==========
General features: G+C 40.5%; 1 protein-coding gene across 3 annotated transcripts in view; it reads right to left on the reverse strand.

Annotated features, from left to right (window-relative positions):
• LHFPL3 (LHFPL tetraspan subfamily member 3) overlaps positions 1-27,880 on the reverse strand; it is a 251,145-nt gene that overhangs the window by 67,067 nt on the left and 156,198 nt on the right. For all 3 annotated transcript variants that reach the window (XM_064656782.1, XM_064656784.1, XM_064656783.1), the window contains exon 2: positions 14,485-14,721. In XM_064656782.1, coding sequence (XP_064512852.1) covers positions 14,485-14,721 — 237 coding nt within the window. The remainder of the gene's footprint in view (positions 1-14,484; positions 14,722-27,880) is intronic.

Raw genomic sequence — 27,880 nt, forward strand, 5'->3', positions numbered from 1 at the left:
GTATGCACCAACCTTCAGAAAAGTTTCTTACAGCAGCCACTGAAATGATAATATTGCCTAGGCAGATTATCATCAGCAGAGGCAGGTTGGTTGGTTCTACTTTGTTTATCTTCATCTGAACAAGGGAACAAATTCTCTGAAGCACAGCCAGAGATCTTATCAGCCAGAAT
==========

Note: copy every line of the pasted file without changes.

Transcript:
General features: G+C 40.5%; 1 protein-coding gene across 3 annotated transcripts in view; it reads right to left on the reverse strand.

Annotated features, from left to right (window-relative positions):
• LHFPL3 (LHFPL tetraspan subfamily member 3) overlaps positions 1-27,880 on the reverse strand; it is a 251,145-nt gene that overhangs the window by 67,067 nt on the left and 156,198 nt on the right. For all 3 annotated transcript variants that reach the window (XM_064656782.1, XM_064656784.1, XM_064656783.1), the window contains exon 2: positions 14,485-14,721. In XM_064656782.1, coding sequence (XP_064512852.1) covers positions 14,485-14,721 — 237 coding nt within the window. The remainder of the gene's footprint in view (positions 1-14,484; positions 14,722-27,880) is intronic.

Raw genomic sequence — 27,880 nt, forward strand, 5'->3', positions numbered from 1 at the left:
GTATGCACCAACCTTCAGAAAAGTTTCTTACAGCAGCCACTGAAATGATAATATTGCCTAGGCAGATTATCATCAGCAGAGGCAGGTTGGTTGGTTCTACTTTGTTTATCTTCATCTGAACAAGGGAACAAATTCTCTGAAGCACAGCCAGAGATCTTATCAGCCAGAAT